Lincoln@GettysburgHD Closed Captioning
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From PBS: How the telegraph helped Abraham Lincoln to reshape America. In 1863, Abraham Lincoln proved himself a master of a new frontier - not on the battlefields of the Civil War, but in his “high-tech” command center, the War Department Telegraph Office. The telegraph was the “Internet” of the nineteenth century, and it gave Lincoln powers of command, communications, and control never before exercised by a commander-in-chief. He used this new technology to connect the country to him - receiving nearly live dispatches via telegraph from his generals in the field and sending out his plans for the nation faster and with more clarity than ever before. The results of Lincoln’s pioneering experiment in electronic leadership would ultimately lead to the fields of Gettysburg. There, one battle turned the tide of the Civil War - and became the setting for the 272 words of Lincoln’s Gettysburg Address, the speech that recast the American ideal as a national creed. Lincoln@Gettysburg unfolds the greatest turning point in American history, the rebirth of a nation, and the dawn of the information age.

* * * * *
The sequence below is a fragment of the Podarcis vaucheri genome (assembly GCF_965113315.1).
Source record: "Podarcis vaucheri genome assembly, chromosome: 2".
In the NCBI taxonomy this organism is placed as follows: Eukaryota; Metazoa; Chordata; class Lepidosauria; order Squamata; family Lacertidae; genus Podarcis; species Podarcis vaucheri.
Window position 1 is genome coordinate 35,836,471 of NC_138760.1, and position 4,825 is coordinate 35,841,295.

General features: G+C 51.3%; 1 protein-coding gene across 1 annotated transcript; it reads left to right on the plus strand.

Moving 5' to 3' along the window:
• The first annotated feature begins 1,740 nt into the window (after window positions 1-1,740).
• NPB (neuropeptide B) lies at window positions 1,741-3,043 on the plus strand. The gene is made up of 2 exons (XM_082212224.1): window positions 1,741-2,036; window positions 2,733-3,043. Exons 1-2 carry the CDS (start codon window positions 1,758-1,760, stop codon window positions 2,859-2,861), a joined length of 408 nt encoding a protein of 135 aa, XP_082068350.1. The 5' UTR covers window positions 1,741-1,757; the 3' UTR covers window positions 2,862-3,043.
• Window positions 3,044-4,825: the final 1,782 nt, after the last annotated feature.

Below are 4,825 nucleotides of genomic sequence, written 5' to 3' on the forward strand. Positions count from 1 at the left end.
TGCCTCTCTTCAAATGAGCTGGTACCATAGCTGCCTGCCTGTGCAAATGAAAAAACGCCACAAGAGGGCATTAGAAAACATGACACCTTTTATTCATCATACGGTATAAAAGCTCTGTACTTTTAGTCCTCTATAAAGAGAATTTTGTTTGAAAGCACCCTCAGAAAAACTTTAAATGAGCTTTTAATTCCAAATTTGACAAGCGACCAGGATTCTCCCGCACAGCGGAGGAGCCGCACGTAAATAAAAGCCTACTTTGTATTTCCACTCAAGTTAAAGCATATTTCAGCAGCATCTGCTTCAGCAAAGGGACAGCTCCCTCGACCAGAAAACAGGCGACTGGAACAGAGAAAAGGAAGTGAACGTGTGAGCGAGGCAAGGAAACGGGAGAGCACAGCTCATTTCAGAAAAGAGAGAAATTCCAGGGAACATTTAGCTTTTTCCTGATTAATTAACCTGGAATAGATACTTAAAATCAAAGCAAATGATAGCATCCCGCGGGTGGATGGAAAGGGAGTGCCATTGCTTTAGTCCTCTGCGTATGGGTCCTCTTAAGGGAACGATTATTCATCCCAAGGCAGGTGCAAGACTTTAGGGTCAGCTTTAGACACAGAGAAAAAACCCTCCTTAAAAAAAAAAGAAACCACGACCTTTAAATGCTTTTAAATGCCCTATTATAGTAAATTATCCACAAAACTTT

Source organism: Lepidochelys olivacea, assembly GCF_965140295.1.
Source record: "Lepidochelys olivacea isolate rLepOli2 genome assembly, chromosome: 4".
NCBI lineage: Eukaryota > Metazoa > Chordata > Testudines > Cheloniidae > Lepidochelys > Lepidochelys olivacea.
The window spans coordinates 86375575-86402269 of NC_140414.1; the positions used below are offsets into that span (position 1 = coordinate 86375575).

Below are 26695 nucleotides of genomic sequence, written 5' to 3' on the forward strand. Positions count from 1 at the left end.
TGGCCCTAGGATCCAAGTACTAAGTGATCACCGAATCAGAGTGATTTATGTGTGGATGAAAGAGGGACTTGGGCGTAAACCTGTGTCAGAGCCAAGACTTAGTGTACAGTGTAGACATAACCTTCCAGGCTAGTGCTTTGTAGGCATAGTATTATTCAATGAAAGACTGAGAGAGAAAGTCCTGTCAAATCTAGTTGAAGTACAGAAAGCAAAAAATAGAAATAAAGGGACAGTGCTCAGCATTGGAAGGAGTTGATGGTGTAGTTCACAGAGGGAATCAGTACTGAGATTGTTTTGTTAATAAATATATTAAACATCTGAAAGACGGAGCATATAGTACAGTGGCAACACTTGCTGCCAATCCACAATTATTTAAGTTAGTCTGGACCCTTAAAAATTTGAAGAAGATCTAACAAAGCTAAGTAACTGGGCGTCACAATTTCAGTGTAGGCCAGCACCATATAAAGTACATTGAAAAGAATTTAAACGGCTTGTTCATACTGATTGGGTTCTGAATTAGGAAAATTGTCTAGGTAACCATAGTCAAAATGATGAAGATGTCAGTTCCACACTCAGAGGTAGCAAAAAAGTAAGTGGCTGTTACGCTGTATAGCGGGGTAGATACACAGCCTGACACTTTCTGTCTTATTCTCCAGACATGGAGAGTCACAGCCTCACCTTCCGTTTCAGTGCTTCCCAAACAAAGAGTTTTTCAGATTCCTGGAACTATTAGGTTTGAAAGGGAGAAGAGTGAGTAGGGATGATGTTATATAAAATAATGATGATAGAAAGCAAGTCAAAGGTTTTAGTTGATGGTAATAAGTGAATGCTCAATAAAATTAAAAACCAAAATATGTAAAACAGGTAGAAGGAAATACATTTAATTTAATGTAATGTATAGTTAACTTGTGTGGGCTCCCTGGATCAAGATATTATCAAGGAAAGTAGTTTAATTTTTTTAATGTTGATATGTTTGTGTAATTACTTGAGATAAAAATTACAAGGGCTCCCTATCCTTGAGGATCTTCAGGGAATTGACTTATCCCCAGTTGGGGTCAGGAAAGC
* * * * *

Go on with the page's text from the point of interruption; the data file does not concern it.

Rotten Tomatoes Movie Reviews
- Reviews Counted: 250
- Fresh: 224
- Rotten: 26
- Average Rating: 8.0/10
Top Critics' Reviews
Fresh: Lincoln paints a powerful and compelling portrait of the man who has become an icon. We don't need to see more of his life to understand how rare a figure he was - this window is more than sufficient.
Fresh: It's very good, but that's not the point. It's necessary.
Fresh: Lincoln offers proof of what magic can happen when an actor falls in love with his character. Because as great as Day-Lewis has been in his many parts, he has never seemed quite so smitten.
Fresh: A bit like watching the West Wing played by Amish People. Desperately needed 40 minutes cut out of what is essentially quite a beautifully made movie.